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Illegal immigrant who wanted to attack a British country show is jailed for eight years for supporting a global jihadi network from his Cheshire flat
- Iraqi Kurd who has been in Britain for ten years ran the ‘IT department’ for ISIS
- When his flat in Warrington was raided last August, police found 360 sim cards
- He was behind 1.8m encrypted messages and sharing bomb-making plans
- Judge says jihadi was part of ISIS’s ‘central nervous system’ as he jails him
Rabar Mala – who boasting of plotting an attack on a county show – has been jailed for using encrypted apps to help jihadists communicate in a first-of-its-kind case
An illegal immigrant who supported a network of jihadis from his tiny flat after evading efforts to deport him boasted of planning an atrocity targeting a Royal show with thousands of visitors.
Rabar Mala, 32, was refused permission to remain in Britain in 2008 but stayed under the radar by using his brother’s identity, working as a car valeter.
But during his lunch breaks the Iraqi Kurd used his tiny one-bedroom flat in Cheshire as the secret nerve centre for an international terror network exploiting an online messaging site popular with Islamist fighters for its uncrackable encryption.
He also claimed to have tickets for the Royal Cheshire County Show – whose past presidents have included Princess Anne and the Countess of Wessex – to mount an attack using ‘people and weapons’ which would be ‘an end for Crusaders’.
Mala also revelled in the murderous Manchester Arena bombing.
Although no evidence of a plot was found, a police raid found he had activated hundreds of mobile phone Sim cards to allow jihadists in Iraq and Syria to use the Telegram app, uncovering a staggering 1.8million messages in four languages.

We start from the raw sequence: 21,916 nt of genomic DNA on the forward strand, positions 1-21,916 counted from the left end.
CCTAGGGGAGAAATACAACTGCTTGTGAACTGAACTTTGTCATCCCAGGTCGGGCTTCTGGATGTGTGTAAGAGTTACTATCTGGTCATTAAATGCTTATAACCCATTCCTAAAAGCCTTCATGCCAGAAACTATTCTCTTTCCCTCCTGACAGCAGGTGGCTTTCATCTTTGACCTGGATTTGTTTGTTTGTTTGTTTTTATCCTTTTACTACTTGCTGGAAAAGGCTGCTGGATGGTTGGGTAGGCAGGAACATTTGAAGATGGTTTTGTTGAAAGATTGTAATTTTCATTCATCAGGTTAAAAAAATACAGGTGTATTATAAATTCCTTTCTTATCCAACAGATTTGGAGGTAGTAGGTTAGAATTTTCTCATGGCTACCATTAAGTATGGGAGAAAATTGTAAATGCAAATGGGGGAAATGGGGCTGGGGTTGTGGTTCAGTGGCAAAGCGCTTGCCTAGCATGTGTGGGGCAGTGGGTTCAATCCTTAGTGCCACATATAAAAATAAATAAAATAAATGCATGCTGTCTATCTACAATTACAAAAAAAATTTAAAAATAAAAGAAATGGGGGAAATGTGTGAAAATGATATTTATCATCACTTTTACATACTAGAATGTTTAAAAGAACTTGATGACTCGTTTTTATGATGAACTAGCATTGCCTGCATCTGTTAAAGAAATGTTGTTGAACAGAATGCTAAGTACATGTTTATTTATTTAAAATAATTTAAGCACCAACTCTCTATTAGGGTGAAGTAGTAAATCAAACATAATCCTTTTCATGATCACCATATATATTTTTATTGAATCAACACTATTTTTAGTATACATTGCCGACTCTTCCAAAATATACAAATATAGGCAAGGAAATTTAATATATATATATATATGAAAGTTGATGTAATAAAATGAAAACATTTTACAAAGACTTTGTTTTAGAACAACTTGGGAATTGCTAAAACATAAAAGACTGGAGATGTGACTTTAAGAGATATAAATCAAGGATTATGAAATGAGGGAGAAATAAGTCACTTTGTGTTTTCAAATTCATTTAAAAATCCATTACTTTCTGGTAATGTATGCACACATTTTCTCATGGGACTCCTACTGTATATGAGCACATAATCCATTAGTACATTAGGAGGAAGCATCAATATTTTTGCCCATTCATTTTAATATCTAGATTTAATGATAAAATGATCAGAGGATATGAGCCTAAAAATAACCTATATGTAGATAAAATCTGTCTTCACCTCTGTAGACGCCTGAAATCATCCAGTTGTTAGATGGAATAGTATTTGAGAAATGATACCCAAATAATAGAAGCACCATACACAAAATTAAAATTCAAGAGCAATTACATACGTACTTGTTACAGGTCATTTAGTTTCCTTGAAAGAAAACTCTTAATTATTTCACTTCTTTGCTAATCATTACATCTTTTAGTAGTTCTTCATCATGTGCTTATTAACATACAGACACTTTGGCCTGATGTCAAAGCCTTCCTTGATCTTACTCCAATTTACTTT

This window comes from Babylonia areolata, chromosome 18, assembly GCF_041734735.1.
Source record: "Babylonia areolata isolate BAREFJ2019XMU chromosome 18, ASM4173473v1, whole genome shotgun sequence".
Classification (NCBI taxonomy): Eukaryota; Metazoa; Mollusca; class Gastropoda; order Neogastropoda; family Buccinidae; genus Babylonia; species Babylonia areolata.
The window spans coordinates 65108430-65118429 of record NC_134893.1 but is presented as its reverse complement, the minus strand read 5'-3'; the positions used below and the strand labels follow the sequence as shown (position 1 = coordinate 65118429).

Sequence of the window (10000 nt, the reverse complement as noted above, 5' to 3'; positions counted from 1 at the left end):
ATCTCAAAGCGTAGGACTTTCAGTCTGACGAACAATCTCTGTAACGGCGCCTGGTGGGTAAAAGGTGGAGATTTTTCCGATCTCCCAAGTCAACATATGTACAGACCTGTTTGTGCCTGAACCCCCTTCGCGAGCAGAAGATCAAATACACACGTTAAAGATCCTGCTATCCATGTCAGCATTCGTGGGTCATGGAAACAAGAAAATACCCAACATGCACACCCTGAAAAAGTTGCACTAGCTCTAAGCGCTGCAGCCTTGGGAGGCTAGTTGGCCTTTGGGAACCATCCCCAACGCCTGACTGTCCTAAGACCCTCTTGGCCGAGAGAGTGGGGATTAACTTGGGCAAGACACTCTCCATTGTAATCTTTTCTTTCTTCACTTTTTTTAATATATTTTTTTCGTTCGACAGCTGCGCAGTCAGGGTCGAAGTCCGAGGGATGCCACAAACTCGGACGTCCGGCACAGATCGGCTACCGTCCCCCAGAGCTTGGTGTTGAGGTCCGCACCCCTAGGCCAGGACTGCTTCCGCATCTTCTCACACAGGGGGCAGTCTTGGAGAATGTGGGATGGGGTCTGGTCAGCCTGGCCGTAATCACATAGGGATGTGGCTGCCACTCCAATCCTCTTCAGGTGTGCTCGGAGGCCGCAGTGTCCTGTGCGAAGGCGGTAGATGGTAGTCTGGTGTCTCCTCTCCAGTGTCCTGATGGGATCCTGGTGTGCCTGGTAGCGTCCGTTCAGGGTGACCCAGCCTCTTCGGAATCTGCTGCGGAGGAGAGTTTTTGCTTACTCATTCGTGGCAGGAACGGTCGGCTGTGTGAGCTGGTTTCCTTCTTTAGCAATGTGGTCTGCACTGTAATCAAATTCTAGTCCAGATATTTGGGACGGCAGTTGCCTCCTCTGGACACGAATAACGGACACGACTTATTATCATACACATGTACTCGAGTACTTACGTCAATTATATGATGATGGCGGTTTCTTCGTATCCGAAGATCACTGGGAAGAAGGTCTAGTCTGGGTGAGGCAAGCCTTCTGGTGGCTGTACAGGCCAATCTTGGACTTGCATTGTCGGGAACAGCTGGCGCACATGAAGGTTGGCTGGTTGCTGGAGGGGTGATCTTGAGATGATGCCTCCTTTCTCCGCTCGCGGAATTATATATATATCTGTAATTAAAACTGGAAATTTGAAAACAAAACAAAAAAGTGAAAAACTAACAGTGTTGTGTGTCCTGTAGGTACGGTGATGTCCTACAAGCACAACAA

He used encrypted app Telegram to help ISIS jihadis around the world communicate. Screengrabs from his phone show the number of messages he was exchanging
As Mala was today jailed for eight years following the first prosecution of its kind, police said the case once again highlighted how the refusal of some global social media companies to share their data with the authorities puts the public at risk.
‘I would say Mala was as dangerous as the IS fighter with a Kalashnikov or rocket launcher, because he was providing them with a vital tool in their armoury,’ said Det Supt Will Chatterton, head of investigations for the North West Counter Terrorism Unit.
‘It was a pivotal role. He was supporting global terrorism from his flat in Warrington.
‘Giving people the ability to communicate in a war zone is an incredibly important piece of the terrorists’ armoury.’
He said it was ‘fiendishly difficult’ to disentangle such a vast web of messages, adding that it would ‘make my officers’ job a lot easier’ if companies like Telegram co-operated with police.
Mala was an illegal immigrant who had applied for the right to stay in Britain in 2008 but been turned down.
He managed to stay under the radar using the name of a brother who had left Britain.
A counter-terrorism detective said Mala was ‘as dangerous as the IS fighter with a Kalashnikov’